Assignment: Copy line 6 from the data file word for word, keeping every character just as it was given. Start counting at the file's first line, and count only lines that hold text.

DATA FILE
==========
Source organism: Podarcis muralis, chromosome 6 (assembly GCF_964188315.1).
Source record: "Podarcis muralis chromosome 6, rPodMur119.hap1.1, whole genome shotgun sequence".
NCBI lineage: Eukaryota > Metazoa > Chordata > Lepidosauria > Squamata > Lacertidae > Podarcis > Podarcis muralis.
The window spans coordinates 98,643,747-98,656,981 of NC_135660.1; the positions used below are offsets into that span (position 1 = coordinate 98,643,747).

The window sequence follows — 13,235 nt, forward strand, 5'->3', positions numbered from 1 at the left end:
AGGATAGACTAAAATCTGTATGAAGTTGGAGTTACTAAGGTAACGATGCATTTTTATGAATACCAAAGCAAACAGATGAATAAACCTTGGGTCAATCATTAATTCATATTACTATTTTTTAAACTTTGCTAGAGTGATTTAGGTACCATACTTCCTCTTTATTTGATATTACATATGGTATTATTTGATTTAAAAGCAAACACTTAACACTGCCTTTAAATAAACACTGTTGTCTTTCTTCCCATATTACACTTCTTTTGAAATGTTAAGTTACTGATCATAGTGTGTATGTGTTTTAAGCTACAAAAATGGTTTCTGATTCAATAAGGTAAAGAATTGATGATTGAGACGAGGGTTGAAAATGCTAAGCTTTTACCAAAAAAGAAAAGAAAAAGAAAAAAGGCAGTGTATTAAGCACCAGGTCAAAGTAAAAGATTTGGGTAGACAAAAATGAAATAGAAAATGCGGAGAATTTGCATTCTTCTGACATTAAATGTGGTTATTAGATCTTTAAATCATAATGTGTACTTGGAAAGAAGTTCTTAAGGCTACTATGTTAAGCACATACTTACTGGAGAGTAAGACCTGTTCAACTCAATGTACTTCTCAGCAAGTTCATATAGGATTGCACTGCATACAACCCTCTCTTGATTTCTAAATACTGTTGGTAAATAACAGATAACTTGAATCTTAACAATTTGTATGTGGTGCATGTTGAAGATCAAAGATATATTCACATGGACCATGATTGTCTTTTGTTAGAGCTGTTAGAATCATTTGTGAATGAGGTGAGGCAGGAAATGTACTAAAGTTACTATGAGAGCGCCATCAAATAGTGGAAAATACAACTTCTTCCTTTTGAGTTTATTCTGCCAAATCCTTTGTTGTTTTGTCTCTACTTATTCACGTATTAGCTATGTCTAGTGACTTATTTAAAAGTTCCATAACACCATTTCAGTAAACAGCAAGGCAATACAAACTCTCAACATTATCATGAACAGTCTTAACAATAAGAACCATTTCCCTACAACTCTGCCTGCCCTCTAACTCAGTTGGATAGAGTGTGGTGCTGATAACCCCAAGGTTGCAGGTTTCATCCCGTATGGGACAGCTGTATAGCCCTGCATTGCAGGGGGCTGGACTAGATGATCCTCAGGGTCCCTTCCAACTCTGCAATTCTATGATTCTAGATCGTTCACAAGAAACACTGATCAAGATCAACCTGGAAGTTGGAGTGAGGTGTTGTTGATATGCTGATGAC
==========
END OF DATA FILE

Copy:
AGGATAGACTAAAATCTGTATGAAGTTGGAGTTACTAAGGTAACGATGCATTTTTATGAATACCAAAGCAAACAGATGAATAAACCTTGGGTCAATCATTAATTCATATTACTATTTTTTAAACTTTGCTAGAGTGATTTAGGTACCATACTTCCTCTTTATTTGATATTACATATGGTATTATTTGATTTAAAAGCAAACACTTAACACTGCCTTTAAATAAACACTGTTGTCTTTCTTCCCATATTACACTTCTTTTGAAATGTTAAGTTACTGATCATAGTGTGTATGTGTTTTAAGCTACAAAAATGGTTTCTGATTCAATAAGGTAAAGAATTGATGATTGAGACGAGGGTTGAAAATGCTAAGCTTTTACCAAAAAAGAAAAGAAAAAGAAAAAAGGCAGTGTATTAAGCACCAGGTCAAAGTAAAAGATTTGGGTAGACAAAAATGAAATAGAAAATGCGGAGAATTTGCATTCTTCTGACATTAAATGTGGTTATTAGATCTTTAAATCATAATGTGTACTTGGAAAGAAGTTCTTAAGGCTACTATGTTAAGCACATACTTACTGGAGAGTAAGACCTGTTCAACTCAATGTACTTCTCAGCAAGTTCATATAGGATTGCACTGCATACAACCCTCTCTTGATTTCTAAATACTGTTGGTAAATAACAGATAACTTGAATCTTAACAATTTGTATGTGGTGCATGTTGAAGATCAAAGATATATTCACATGGACCATGATTGTCTTTTGTTAGAGCTGTTAGAATCATTTGTGAATGAGGTGAGGCAGGAAATGTACTAAAGTTACTATGAGAGCGCCATCAAATAGTGGAAAATACAACTTCTTCCTTTTGAGTTTATTCTGCCAAATCCTTTGTTGTTTTGTCTCTACTTATTCACGTATTAGCTATGTCTAGTGACTTATTTAAAAGTTCCATAACACCATTTCAGTAAACAGCAAGGCAATACAAACTCTCAACATTATCATGAACAGTCTTAACAATAAGAACCATTTCCCTACAACTCTGCCTGCCCTCTAACTCAGTTGGATAGAGTGTGGTGCTGATAACCCCAAGGTTGCAGGTTTCATCCCGTATGGGACAGCTGTATAGCCCTGCATTGCAGGGGGCTGGACTAGATGATCCTCAGGGTCCCTTCCAACTCTGCAATTCTATGATTCTAGATCGTTCACAAGAAACACTGATCAAGATCAACCTGGAAGTTGGAGTGAGGTGTTGTTGATATGCTGATGAC